• HeaterMeter with custom controller box that houses everything and controls the smoker and fan

 

 

6. Materials List

Here is a list of materials that I used for the HM and Controller box mods.  More materials may need to be purchased but here is the best I could do along with prices.  I would love to post links but I think that is frowned upon unless someone states otherwise for this post.

 

  • Auberins.com
    -------------
     
    1 ea.     25A SSR Item #: MGR-1D4825 $9.95
     
    1 ea.     Thermal Pad for Single Phase SSR Item #: SI-PAD        $0.99
     
    1 ea.     HeaterMeter 3D Printed Case with Defects Item #: SD-HMCase             $16.00
     
    1 ea.     External Mount Heat Sink for 25A SSR Item #: HS25ET $12.50
     
    1 ea.     HeaterMeter for BBQ Control     $228.85
    Item #: HeaterMeter
     
        HeaterMeter Bare Board - Four sensor ports (1 x TC, 3 x thermistor), Blue 
        HeaterMeter Accessories - Output Cable (Ethernet male to HM, Female 5.5mm end to SSR, needs to be paired with another wire bought separately)
        HeaterMeter Accessories - Raspberry Pi (Model B)
        HeaterMeter Accessories - 8GB SD Card
        ***DO NOT INCLUDE, BUY EDIMAX FROM AMAZON - HeaterMeter Accessories - Wireless USB Adapter
        HeaterMeter Probes - K Type ThermoCouple w/Alligator Clip (TC-K6A)
                (bought 3 ET-733 maverick hybrid probes cheaper on amazon)
        Blower Option - None
        Blower Adapter Option - None
        Power Adapter Option - None
                Got scratch and dent case
     


     

  • (Wifi Adapter that is supported and cheaper.  Get this one!!!!)
    Edimax EW-7811Un 150Mbps 11n Wi-Fi USB Adapter, Nano Size Lets You Plug it and Forget it, Ideal for Raspberry Pi / Pi2, Supports Windows, Mac OS, Linux (Black/Gold)
    Sold by: Amazon
    $8.99
     

     

  • (Pairs with HM Output cable!!!! - Pigtail wire for control signal to the SSR, needs to connect to another wire that comes out of the HeterMeter, so is a combo)
    1pc 59" 5.5 mm x 2.5 mm Barrel DC Power Plug Connector CCTV Arduino 5.5x2.5 12V
    US $4.99
    Sold by: Ebay
     
     

  • (Metal Controller Project Box that has plenty of space, is solid, and comes with a ground screw plus hole setup)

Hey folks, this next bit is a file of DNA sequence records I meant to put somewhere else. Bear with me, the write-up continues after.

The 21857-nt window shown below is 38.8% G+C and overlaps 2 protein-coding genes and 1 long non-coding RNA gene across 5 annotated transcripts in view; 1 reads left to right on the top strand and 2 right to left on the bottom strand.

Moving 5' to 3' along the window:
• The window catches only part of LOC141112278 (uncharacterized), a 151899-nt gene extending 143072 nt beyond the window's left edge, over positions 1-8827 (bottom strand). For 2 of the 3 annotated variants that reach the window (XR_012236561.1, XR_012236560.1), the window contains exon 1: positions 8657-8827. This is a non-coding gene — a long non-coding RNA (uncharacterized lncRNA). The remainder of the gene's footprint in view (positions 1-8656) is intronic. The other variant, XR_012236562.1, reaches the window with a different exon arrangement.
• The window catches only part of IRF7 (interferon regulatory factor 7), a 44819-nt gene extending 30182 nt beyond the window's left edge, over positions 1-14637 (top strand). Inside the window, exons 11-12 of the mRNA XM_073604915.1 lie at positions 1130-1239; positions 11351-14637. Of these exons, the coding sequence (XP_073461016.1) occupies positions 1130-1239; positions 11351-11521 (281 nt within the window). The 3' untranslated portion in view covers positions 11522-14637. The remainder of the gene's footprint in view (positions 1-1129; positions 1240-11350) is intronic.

Hoffman ASG8X8X4NK Pull Box, Screw Cover, Galvanized, 8" x 8" x 4"
    Sold by: Amazon.com LLC
    $13.63
     

  • (Power Chord for controller project box) 
    Coleman Cable 09716 14/3 SJTW Power Tool Replacement Cord, 6-Foot
    Sold by: Amazon.com LLC
    Add-on Item
    $6.55
     

     

  • (On/Off Switch, I went above and beyond for a 100 amp switch because the cheap chinese 20Amp rocker switches were melting on me)
    Blue Sea Systems 7250 C-Series Toggle Single Pole
    Blue Sea Systems
    Sold by: Amazon.com LLC
    $36.84
     

  • (MUST HAVE, Insulation Shrink Wrap for putting over connectors and any electrical wiring spots, this is a set of various sizes which is much needed) 
    SummitLink 415 Pcs Black Assorted Heat Shrink Tube 10 Sizes Tubing Wrap Sleeve Set Combo
    Sold by: Amazon
    $9.69
     

  • (Flat Crimp Tool and some connectors) 
    DELUXE WIRING KIT / JT&T / 6992F (with flat crimp tool!!!)
    Sold by: Fry's Electronics
    Price:$16.29
    product/5924324

     

  • (chord relief grommit) Teenitor 24 Pcs Plastic Waterproof Adjustable 3.5 - 13mm Cable Gland Joints, PG7, PG9, PG11, PG13.5, PG16, Pack of 24
    Sold by: Amazon
    $8.99
     

     

  • (wirenuts) Gardner Bender 10-003 WireGard Screw-On Wire Connector, 22-14 AWG, Orange
    Sold by: Amazon.com LLC
    Add-on Item
    $5.74

     

  • (Maverick Probes)
    Maverick Et732 Genuine Replacement 6 Foot Hybrid Probe - 2 pack
    Sold by: Amazon
    $29.99
     

  • Maverick ET733 Genuine Replacement 6 Foot Hybrid Probe Can Be Used As Food and Smoker Probe
    Sold by: Amazon
    $19.95

     

  • (Fuse Holder)